WASHINGTON – Even as national Republican officials try to limit damage from Rand Paul’s unorthodox remarks, the Kentucky Senate nominee Friday defended the oil company blamed for the Gulf oil spill.

Those comments, on top of Paul’s earlier suggestion that businesses should have the right to turn away minorities, sent Democrats into full attack mode while top Republicans pondered how to calm things down.

Paul, a tea party-backed eye surgeon, walloped Trey Grayson, the hand-picked choice of Senate Minority Leader Mitch McConnell, R-Ky., in Tuesday’s primary. Now, chastened GOP leaders are dealing with a novice who has voiced his robust libertarian views in a series of interviews that have caused political pros to wince.

A Washington-based Republican official, who has spoken with Paul’s campaign advisers, said the harsh national reaction to the nominee’s MSNBC interview Wednesday “was like a wake-up call” to his inner circle.

“They know they messed up” by allowing liberal show host Rachel Maddow to draw out Paul’s thoughts on the 1964 Civil Rights Act, the official said, speaking only on background to avoid antagonizing Paul and his supporters.

Paul told Maddow he abhors racial discrimination, but also suggested the U.S. government shouldn’t have the power to force restaurants to admit racial minorities against their will.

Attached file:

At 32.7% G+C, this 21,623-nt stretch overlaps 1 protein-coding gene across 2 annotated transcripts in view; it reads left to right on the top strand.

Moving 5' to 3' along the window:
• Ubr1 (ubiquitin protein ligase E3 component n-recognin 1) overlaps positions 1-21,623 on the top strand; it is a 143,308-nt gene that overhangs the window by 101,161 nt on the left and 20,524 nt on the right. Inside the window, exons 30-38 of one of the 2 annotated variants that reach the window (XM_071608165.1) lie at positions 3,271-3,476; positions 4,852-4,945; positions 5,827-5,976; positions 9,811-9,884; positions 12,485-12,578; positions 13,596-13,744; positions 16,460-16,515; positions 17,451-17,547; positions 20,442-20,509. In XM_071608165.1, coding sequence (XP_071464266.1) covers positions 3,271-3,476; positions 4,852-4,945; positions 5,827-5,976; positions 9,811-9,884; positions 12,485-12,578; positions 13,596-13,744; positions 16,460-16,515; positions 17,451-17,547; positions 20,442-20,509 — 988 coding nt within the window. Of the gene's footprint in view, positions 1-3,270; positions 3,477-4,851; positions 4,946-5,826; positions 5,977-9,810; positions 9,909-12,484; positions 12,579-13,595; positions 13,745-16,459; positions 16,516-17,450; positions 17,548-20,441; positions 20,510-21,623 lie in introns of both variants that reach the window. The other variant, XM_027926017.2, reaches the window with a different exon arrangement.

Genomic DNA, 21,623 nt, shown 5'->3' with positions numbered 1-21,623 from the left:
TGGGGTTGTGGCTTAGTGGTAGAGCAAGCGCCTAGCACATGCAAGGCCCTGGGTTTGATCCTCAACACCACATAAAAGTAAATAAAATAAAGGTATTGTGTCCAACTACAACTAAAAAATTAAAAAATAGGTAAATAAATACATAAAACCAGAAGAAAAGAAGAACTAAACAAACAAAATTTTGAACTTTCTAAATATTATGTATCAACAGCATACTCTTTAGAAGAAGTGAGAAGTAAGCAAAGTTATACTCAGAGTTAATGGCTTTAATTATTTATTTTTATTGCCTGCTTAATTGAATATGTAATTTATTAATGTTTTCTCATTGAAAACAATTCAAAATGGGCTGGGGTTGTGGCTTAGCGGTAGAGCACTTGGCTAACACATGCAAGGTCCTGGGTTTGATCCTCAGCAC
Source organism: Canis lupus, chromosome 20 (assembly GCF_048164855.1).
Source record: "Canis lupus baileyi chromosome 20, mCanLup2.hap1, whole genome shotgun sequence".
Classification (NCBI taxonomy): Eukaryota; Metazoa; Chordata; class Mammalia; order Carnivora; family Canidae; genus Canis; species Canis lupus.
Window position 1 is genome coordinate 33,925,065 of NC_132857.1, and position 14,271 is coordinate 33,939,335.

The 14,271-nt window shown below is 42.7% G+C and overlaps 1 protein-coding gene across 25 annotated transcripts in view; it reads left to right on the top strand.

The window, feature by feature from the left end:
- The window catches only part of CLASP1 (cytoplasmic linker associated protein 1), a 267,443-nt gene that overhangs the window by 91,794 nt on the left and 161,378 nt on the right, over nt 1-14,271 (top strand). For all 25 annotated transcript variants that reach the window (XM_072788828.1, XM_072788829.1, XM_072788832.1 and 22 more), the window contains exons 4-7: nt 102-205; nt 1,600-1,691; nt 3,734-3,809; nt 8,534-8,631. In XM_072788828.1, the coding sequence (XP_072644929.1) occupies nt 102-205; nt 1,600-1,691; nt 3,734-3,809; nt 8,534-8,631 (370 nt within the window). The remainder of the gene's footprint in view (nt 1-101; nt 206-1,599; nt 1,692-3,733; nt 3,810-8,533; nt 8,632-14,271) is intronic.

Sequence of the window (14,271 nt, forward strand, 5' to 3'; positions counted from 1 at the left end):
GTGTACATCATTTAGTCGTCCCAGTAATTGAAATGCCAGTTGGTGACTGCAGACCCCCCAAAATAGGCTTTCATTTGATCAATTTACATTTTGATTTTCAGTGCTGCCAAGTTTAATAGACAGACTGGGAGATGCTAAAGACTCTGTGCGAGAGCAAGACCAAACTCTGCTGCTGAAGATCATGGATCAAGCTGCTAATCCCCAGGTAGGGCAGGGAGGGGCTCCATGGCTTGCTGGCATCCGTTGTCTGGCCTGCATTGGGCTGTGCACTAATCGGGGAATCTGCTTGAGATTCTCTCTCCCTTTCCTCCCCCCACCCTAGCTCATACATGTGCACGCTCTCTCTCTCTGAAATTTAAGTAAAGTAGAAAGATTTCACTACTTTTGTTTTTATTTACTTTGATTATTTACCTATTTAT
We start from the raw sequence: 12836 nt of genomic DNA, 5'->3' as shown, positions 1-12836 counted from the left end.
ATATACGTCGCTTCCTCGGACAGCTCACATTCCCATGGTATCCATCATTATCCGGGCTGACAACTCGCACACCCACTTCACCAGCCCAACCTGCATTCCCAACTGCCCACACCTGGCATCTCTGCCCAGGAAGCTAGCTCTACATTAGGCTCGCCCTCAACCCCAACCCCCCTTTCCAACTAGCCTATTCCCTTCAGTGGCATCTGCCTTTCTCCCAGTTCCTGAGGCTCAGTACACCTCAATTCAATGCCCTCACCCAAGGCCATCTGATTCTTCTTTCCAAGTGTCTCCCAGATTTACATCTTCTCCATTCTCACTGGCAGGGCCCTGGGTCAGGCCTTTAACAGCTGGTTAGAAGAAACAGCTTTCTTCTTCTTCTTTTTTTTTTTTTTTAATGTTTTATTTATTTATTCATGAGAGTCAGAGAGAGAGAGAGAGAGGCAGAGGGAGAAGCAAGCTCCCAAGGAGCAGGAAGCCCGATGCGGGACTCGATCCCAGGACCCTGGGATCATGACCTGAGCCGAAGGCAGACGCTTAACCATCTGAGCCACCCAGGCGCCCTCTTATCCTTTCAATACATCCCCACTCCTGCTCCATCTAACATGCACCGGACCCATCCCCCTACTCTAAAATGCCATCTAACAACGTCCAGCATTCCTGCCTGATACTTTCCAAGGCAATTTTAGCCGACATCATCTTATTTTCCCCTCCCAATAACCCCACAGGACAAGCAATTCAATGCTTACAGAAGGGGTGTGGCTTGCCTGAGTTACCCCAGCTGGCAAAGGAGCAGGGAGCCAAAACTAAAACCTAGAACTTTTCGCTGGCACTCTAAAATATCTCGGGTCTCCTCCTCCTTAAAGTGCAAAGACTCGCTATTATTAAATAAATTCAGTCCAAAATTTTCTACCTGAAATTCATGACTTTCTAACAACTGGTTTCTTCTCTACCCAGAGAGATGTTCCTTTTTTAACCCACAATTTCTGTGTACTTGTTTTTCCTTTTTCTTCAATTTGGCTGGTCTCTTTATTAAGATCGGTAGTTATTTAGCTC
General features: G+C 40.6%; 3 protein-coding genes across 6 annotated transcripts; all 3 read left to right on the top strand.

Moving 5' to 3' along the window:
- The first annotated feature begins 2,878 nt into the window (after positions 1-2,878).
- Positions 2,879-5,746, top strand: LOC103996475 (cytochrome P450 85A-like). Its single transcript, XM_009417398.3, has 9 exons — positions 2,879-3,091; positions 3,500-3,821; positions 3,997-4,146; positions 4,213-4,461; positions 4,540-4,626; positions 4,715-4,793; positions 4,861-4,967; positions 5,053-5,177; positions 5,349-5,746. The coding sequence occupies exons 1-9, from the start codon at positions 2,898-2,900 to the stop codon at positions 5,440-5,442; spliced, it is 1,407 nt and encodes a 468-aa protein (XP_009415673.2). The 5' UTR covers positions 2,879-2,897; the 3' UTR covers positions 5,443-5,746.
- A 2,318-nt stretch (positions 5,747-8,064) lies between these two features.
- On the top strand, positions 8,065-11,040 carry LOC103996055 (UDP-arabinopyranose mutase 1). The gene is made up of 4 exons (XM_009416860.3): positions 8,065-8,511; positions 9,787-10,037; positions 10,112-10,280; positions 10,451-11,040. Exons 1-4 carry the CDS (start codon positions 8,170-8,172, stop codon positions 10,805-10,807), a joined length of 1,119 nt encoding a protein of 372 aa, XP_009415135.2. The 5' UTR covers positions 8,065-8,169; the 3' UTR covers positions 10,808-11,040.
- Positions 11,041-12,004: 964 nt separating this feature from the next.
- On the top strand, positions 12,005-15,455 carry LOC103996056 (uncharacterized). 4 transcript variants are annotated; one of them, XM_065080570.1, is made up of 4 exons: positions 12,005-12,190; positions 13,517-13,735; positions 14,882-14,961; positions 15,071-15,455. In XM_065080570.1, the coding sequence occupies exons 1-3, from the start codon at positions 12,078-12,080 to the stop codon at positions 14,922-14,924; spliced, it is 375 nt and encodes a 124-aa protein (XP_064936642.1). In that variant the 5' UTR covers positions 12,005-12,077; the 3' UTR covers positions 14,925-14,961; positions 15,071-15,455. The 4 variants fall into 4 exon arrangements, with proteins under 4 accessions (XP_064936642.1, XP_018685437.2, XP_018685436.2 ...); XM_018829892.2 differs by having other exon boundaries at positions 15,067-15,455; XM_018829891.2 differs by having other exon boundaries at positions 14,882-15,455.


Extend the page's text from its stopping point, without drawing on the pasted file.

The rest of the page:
There were signs late Friday that Paul was getting the message. His campaign canceled his scheduled appearance Sunday on NBC’s “Meet the Press,” accusing reporters of being obsessed with the civil rights flap.

On Friday, Paul decried President Obama’s handling of the Gulf oil spill.

“What I don’t like from the president’s administration is this sort of, ‘I’ll put my boot heel on the throat of BP,’” he said in an interview with ABC’s “Good Morning America.” “I think that sounds really un-American in his criticism of business.”

Interior Secretary Ken Salazar told CNN on May 2: “Our job basically is to keep the boot on the neck of British Petroleum.”

Other Republicans have criticized the government’s handling of the oil spill. But few have so vocally defended BP, the company responsible for the well and rig that exploded in April, killing 11 workers and spewing millions of gallons of oil.

Paul said BP has agreed to pay the costs of the cleanup and damage. “I think it’s part of this sort of blame-game society in the sense that it’s always got to be somebody’s fault instead of the fact that maybe sometimes accidents happen,” he told ABC.

Democratic groups, meanwhile, are issuing streams of Paul-bashing video clips, e-mails and statements. Paul is not just a Kentucky phenomenon, they contend, taunting GOP senators in Gulf coast states to say whether they agree with his comments about BP.

Citing a Kentucky poll showing Paul with a big lead over Democratic Senate nominee Jack Conway, several GOP officials said there’s sufficient time to bring more discipline to the newcomer’s campaign. A key step will occur today, when McConnell, Paul and other state GOP officials meet privately and in public at a long-scheduled post-election “unity” event in Frankfort.


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